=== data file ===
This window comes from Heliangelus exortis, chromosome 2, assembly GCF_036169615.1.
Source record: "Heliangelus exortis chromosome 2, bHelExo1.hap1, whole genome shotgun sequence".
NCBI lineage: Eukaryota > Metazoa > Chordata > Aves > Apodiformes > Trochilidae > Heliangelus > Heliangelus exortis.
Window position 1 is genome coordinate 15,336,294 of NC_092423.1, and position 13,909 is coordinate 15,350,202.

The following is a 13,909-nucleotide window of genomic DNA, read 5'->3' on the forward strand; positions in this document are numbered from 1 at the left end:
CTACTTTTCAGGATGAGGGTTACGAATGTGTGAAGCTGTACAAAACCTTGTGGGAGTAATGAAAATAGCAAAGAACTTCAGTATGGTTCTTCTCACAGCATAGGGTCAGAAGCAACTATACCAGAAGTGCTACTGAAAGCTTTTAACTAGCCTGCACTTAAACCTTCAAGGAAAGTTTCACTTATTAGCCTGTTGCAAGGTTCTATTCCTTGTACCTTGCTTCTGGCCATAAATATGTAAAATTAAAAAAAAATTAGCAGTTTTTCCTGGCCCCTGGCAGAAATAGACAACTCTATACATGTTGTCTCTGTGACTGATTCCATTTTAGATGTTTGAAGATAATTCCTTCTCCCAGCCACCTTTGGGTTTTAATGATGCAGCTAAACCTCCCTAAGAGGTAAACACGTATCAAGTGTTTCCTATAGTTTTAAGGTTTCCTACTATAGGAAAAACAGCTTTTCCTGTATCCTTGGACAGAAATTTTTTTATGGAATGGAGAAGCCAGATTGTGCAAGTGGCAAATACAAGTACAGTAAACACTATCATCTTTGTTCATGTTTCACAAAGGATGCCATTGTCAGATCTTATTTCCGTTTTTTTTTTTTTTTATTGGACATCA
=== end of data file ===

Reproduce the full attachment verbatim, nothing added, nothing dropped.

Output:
This window comes from Heliangelus exortis, chromosome 2, assembly GCF_036169615.1.
Source record: "Heliangelus exortis chromosome 2, bHelExo1.hap1, whole genome shotgun sequence".
NCBI lineage: Eukaryota > Metazoa > Chordata > Aves > Apodiformes > Trochilidae > Heliangelus > Heliangelus exortis.
Window position 1 is genome coordinate 15,336,294 of NC_092423.1, and position 13,909 is coordinate 15,350,202.

The following is a 13,909-nucleotide window of genomic DNA, read 5'->3' on the forward strand; positions in this document are numbered from 1 at the left end:
CTACTTTTCAGGATGAGGGTTACGAATGTGTGAAGCTGTACAAAACCTTGTGGGAGTAATGAAAATAGCAAAGAACTTCAGTATGGTTCTTCTCACAGCATAGGGTCAGAAGCAACTATACCAGAAGTGCTACTGAAAGCTTTTAACTAGCCTGCACTTAAACCTTCAAGGAAAGTTTCACTTATTAGCCTGTTGCAAGGTTCTATTCCTTGTACCTTGCTTCTGGCCATAAATATGTAAAATTAAAAAAAAATTAGCAGTTTTTCCTGGCCCCTGGCAGAAATAGACAACTCTATACATGTTGTCTCTGTGACTGATTCCATTTTAGATGTTTGAAGATAATTCCTTCTCCCAGCCACCTTTGGGTTTTAATGATGCAGCTAAACCTCCCTAAGAGGTAAACACGTATCAAGTGTTTCCTATAGTTTTAAGGTTTCCTACTATAGGAAAAACAGCTTTTCCTGTATCCTTGGACAGAAATTTTTTTATGGAATGGAGAAGCCAGATTGTGCAAGTGGCAAATACAAGTACAGTAAACACTATCATCTTTGTTCATGTTTCACAAAGGATGCCATTGTCAGATCTTATTTCCGTTTTTTTTTTTTTTTATTGGACATCA